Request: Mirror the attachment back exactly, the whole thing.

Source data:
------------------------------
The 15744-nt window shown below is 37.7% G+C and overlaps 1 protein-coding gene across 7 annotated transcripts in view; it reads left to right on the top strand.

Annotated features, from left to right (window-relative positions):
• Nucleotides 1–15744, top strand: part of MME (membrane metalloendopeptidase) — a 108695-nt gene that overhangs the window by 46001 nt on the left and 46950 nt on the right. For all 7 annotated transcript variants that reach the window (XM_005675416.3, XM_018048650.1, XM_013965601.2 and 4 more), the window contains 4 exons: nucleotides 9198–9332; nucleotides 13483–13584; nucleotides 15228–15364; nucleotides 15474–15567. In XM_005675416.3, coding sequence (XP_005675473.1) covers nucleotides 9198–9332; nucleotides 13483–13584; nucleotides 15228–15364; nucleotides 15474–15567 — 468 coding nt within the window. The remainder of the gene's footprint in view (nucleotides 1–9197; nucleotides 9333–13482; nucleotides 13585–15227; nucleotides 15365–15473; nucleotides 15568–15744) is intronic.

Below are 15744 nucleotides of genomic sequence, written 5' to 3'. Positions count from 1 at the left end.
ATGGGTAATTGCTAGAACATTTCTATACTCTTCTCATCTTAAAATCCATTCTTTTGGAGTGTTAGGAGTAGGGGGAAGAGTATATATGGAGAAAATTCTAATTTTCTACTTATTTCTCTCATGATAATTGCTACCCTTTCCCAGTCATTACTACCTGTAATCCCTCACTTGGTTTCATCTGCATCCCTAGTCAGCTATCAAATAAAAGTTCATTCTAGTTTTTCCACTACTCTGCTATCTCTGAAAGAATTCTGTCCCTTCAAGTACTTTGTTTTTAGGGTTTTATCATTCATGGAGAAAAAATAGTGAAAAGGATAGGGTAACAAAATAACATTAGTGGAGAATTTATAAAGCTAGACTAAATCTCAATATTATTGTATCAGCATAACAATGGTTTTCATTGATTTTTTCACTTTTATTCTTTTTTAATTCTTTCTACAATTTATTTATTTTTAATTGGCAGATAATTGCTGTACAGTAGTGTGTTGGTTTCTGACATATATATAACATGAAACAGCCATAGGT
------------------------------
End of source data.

The 15744-nt window shown below is 37.7% G+C and overlaps 1 protein-coding gene across 7 annotated transcripts in view; it reads left to right on the top strand.

Annotated features, from left to right (window-relative positions):
• Nucleotides 1–15744, top strand: part of MME (membrane metalloendopeptidase) — a 108695-nt gene that overhangs the window by 46001 nt on the left and 46950 nt on the right. For all 7 annotated transcript variants that reach the window (XM_005675416.3, XM_018048650.1, XM_013965601.2 and 4 more), the window contains 4 exons: nucleotides 9198–9332; nucleotides 13483–13584; nucleotides 15228–15364; nucleotides 15474–15567. In XM_005675416.3, coding sequence (XP_005675473.1) covers nucleotides 9198–9332; nucleotides 13483–13584; nucleotides 15228–15364; nucleotides 15474–15567 — 468 coding nt within the window. The remainder of the gene's footprint in view (nucleotides 1–9197; nucleotides 9333–13482; nucleotides 13585–15227; nucleotides 15365–15473; nucleotides 15568–15744) is intronic.

Below are 15744 nucleotides of genomic sequence, written 5' to 3'. Positions count from 1 at the left end.
ATGGGTAATTGCTAGAACATTTCTATACTCTTCTCATCTTAAAATCCATTCTTTTGGAGTGTTAGGAGTAGGGGGAAGAGTATATATGGAGAAAATTCTAATTTTCTACTTATTTCTCTCATGATAATTGCTACCCTTTCCCAGTCATTACTACCTGTAATCCCTCACTTGGTTTCATCTGCATCCCTAGTCAGCTATCAAATAAAAGTTCATTCTAGTTTTTCCACTACTCTGCTATCTCTGAAAGAATTCTGTCCCTTCAAGTACTTTGTTTTTAGGGTTTTATCATTCATGGAGAAAAAATAGTGAAAAGGATAGGGTAACAAAATAACATTAGTGGAGAATTTATAAAGCTAGACTAAATCTCAATATTATTGTATCAGCATAACAATGGTTTTCATTGATTTTTTCACTTTTATTCTTTTTTAATTCTTTCTACAATTTATTTATTTTTAATTGGCAGATAATTGCTGTACAGTAGTGTGTTGGTTTCTGACATATATATAACATGAAACAGCCATAGGT